Three years after the first mRNA-based vaccines became available, to prevent COVID-19, the Nobel Prize in Physiology and Medicine was awarded to two scientists who made those vaccines possible. Katalin Kariko and Dr. Drew Weissman were recognized for their work modifying the genetic material mRNA to make it more useful in treatments like vaccines.
When they met at the University of Pennsylvania in the 1990s, Kariko had been a longtime champion of mRNA technology, but struggled to convince the rest of the scientific community of its promise since RNA was notoriously unstable and had not produced any meaningful treatments. Weissman was working on developing an HIV vaccine, and thought an mRNA approach might be worth a try. The rest is now Nobel history.
Here are some of the highlights of their journey:
- mRNA theoretically held a lot of promise in being able to treat genetic and infectious diseases, but also tended to aggravate the immune system, creating a dangerous inflammatory reaction.
- Kariko and Weissman spent decades figuring out that changing the mRNA code slightly would make it less prone to stimulating this aggressive inflammatory response.
- Their discovery made the COVID-19 vaccines possible, and is now being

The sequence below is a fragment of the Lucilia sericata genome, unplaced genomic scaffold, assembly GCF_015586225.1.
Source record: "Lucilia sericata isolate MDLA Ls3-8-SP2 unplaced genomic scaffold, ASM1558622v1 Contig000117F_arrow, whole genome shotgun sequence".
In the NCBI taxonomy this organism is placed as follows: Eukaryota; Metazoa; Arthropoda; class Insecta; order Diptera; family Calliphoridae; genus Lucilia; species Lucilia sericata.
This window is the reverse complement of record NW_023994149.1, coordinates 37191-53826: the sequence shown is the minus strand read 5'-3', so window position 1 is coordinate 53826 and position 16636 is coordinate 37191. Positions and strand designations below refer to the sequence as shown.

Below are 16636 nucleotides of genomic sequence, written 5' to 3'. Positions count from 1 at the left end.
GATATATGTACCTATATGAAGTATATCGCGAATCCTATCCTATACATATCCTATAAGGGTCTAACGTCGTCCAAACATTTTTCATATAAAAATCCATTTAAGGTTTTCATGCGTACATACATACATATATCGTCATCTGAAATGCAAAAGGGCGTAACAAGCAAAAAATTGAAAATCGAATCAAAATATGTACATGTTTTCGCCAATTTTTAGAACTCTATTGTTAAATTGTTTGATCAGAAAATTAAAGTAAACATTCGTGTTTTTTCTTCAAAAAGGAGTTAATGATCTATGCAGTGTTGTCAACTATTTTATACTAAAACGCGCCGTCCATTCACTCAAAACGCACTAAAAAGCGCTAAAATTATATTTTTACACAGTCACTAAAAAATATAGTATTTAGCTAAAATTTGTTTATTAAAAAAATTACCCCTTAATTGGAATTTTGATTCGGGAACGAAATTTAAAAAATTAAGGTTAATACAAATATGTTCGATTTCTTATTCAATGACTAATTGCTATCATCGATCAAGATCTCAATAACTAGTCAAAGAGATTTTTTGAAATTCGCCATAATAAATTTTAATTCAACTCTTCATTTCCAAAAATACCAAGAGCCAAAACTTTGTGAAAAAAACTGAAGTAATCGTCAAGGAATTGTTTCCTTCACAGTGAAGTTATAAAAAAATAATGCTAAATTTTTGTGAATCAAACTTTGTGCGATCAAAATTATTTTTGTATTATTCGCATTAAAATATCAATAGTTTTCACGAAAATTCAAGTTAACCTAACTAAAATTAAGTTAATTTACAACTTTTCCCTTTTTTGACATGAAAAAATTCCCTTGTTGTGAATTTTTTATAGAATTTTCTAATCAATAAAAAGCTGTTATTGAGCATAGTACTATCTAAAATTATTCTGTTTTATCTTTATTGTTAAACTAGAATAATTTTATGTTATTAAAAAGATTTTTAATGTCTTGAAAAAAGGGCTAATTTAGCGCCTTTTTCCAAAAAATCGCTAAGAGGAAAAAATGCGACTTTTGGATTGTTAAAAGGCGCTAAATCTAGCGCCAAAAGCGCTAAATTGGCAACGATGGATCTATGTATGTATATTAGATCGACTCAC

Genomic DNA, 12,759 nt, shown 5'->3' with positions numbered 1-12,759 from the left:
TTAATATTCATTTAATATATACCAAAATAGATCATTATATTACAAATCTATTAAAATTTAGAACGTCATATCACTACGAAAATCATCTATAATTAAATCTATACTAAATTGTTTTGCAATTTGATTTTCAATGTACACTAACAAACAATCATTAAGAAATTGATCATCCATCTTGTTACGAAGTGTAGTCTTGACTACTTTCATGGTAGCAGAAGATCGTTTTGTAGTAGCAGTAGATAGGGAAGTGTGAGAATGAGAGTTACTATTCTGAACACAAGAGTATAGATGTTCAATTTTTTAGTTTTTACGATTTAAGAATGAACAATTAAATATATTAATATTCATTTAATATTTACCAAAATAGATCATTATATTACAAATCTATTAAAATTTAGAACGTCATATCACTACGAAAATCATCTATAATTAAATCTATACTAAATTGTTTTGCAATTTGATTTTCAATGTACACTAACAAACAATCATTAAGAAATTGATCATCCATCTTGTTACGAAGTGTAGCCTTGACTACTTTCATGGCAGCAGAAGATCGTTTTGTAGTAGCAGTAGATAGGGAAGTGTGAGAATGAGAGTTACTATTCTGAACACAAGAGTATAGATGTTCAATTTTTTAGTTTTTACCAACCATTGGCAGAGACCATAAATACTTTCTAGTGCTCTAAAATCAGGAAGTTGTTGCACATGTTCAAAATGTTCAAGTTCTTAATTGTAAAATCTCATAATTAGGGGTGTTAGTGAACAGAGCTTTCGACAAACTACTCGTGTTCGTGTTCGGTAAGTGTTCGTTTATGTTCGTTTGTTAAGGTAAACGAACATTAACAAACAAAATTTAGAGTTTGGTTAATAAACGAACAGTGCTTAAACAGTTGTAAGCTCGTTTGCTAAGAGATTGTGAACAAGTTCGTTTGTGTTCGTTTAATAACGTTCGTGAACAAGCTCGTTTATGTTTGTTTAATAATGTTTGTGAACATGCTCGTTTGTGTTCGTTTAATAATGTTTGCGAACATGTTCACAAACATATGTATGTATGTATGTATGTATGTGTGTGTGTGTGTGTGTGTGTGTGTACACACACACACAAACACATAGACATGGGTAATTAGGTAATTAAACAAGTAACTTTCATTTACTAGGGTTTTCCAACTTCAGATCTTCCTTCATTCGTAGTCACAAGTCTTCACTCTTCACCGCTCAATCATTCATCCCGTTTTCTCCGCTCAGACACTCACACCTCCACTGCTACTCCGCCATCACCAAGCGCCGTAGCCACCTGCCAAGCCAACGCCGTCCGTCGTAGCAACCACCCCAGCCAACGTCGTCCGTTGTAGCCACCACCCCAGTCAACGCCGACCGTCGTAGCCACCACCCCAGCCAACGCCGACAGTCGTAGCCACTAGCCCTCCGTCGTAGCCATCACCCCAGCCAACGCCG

- Hungarian scientist Katalin Kariko and her US colleague Drew Weissman, who met for the first time while waiting in the queue for a photocopier before making mRNA molecule discoveries, paving the way for Covid-19 vaccines, won the 2023 Nobel Prize for Medicine on Monday.
- The discoveries by the two Nobel Prize scientists were critical for developing effective mRNA vaccines against Covid-19 during the pandemic that began in early 2020.
- Through their groundbreaking findings, which have fundamentally changed our understanding of how mRNA interacts with our immune system, they contributed to the unprecedented rate of vaccine development during one of the greatest threats to human health in modern times.
- Kariko, 68, and Weissman, 64, longstanding colleagues at the University of Pennsylvania in the US, have already won a slew of awards for their research.
- In recognising the duo this year, the Nobel committee broke with its usual practice of honouring decades-old research, aimed at ensuring it has stood the test of time.
- While the prizewinning research dates back to 2005, the first vaccines to use the mRNA technology came out just three years ago and is now being used to develop other treatments for diseases and illnesses such as cancer, influenza and heart failure.
- The pair will receive their prize, consisting of a diploma, a gold medal and a $1 million cheque, from King Carl XVI Gustaf at a formal ceremony in Stockholm on December 10, the anniversary of the 1896 death of scientist Alfred Nobel who instituted the prizes in his last will and testament.
Last year’s winner
- Last year’s medicine prize went to Swede Svante Paabo for sequencing the genome of the Neanderthal and other past winners include Alexander Fleming, who shared the 1945 prize for the discovery of penicillin.